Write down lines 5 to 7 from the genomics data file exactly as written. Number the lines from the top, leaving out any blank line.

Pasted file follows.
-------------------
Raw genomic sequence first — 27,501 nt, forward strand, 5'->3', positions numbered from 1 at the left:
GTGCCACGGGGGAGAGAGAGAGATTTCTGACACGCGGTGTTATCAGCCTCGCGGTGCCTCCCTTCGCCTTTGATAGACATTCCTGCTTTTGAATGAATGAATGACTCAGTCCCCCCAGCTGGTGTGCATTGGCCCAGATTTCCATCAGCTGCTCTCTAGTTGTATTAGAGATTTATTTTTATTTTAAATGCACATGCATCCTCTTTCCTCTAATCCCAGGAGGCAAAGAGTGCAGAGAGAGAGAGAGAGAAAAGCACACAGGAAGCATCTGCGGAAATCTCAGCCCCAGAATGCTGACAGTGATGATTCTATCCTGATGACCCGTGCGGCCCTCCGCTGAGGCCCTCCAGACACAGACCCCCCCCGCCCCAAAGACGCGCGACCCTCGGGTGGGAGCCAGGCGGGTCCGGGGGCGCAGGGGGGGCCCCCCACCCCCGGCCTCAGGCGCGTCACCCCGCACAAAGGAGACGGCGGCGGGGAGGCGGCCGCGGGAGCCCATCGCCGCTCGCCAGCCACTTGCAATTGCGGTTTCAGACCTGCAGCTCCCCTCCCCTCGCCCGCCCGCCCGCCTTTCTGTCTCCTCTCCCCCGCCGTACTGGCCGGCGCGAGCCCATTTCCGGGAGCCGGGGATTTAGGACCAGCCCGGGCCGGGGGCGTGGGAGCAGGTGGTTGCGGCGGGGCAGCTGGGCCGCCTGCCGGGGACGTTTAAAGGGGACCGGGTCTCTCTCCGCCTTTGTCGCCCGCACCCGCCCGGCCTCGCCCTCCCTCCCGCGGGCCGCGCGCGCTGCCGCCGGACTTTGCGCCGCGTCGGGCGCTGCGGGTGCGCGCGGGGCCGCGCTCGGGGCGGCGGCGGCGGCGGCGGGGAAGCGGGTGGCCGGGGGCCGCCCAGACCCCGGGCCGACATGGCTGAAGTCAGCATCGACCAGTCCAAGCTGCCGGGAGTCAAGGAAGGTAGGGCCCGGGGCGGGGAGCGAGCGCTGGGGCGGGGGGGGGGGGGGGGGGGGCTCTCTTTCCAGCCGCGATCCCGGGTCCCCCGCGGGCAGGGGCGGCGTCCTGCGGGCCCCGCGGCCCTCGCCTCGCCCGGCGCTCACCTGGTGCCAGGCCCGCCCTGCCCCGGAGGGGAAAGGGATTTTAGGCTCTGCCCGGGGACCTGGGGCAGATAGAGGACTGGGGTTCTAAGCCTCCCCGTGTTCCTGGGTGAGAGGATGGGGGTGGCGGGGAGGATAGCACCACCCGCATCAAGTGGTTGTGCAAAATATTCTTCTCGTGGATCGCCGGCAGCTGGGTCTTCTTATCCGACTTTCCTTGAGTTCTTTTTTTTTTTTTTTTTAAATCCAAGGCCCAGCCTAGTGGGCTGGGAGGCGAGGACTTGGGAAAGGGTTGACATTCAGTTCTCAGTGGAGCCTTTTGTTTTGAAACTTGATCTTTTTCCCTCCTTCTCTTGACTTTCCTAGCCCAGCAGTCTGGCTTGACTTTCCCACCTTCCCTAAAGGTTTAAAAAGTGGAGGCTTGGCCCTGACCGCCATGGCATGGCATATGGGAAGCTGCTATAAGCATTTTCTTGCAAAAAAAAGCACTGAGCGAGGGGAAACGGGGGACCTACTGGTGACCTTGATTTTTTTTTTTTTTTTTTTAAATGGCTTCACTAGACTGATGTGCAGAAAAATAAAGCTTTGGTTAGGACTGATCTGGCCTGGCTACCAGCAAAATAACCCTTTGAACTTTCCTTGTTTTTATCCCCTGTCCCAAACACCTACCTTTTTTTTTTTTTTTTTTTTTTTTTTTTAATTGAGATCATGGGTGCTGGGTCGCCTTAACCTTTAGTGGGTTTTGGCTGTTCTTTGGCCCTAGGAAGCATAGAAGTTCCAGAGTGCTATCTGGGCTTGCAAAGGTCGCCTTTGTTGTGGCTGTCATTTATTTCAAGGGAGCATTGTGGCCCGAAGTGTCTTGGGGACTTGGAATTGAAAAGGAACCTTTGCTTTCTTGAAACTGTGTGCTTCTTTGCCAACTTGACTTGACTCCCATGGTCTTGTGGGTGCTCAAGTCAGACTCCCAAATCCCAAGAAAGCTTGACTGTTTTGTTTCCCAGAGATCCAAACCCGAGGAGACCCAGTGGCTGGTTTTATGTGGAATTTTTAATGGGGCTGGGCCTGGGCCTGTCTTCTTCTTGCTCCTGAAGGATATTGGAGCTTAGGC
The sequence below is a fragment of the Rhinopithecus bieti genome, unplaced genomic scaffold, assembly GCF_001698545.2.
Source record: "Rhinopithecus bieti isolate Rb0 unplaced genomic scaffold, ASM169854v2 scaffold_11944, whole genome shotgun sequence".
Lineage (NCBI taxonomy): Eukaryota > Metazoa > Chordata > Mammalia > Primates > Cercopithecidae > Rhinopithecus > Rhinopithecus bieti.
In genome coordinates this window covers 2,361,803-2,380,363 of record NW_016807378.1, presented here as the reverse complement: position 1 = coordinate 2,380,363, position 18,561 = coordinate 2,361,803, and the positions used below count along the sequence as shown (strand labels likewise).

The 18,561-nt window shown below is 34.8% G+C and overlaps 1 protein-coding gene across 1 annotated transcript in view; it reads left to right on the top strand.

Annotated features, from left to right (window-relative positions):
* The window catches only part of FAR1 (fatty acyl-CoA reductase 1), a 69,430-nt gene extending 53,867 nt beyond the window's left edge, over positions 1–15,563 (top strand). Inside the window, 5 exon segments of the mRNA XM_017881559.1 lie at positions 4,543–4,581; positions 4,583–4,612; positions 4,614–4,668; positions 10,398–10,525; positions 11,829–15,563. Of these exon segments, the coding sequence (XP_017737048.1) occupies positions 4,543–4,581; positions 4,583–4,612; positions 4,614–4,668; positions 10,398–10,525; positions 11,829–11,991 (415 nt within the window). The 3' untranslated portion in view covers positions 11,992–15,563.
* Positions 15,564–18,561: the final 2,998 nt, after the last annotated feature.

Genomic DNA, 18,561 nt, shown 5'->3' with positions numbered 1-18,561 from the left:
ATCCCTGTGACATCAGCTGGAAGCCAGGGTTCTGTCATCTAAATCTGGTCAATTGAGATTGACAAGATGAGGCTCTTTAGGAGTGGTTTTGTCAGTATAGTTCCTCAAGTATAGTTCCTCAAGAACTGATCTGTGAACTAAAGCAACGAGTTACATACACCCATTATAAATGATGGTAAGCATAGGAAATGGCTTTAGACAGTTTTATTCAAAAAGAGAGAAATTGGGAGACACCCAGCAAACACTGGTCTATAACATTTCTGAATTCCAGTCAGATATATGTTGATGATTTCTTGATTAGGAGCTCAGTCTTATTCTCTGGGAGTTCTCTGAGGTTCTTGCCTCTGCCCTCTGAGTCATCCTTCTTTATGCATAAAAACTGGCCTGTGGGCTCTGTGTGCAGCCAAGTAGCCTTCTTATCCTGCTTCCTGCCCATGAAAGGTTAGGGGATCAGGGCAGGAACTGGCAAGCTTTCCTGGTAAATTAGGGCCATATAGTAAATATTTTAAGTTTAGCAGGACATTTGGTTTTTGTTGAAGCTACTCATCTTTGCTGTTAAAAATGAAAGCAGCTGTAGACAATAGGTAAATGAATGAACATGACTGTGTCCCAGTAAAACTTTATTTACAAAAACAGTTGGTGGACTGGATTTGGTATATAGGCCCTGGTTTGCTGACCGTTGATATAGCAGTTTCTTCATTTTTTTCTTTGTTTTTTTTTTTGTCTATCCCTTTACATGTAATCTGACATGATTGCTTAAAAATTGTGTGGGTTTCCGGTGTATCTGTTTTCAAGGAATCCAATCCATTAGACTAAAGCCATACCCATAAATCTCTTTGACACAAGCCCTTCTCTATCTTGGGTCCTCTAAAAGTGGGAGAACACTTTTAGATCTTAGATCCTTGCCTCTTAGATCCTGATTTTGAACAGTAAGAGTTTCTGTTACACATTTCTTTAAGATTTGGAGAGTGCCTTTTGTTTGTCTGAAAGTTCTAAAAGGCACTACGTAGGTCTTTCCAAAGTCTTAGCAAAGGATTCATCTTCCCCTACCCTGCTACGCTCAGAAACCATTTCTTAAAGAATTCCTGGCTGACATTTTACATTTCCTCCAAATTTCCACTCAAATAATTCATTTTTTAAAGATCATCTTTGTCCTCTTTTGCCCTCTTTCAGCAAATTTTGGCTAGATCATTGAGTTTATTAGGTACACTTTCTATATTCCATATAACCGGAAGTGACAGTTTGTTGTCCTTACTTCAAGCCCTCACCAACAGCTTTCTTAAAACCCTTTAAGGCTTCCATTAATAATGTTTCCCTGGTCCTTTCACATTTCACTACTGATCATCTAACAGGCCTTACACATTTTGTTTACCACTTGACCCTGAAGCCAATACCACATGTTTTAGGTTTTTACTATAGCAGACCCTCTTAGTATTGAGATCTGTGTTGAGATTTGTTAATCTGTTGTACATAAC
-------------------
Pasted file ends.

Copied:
Lineage (NCBI taxonomy): Eukaryota > Metazoa > Chordata > Mammalia > Primates > Cercopithecidae > Rhinopithecus > Rhinopithecus bieti.
In genome coordinates this window covers 2,361,803-2,380,363 of record NW_016807378.1, presented here as the reverse complement: position 1 = coordinate 2,380,363, position 18,561 = coordinate 2,361,803, and the positions used below count along the sequence as shown (strand labels likewise).

The 18,561-nt window shown below is 34.8% G+C and overlaps 1 protein-coding gene across 1 annotated transcript in view; it reads left to right on the top strand.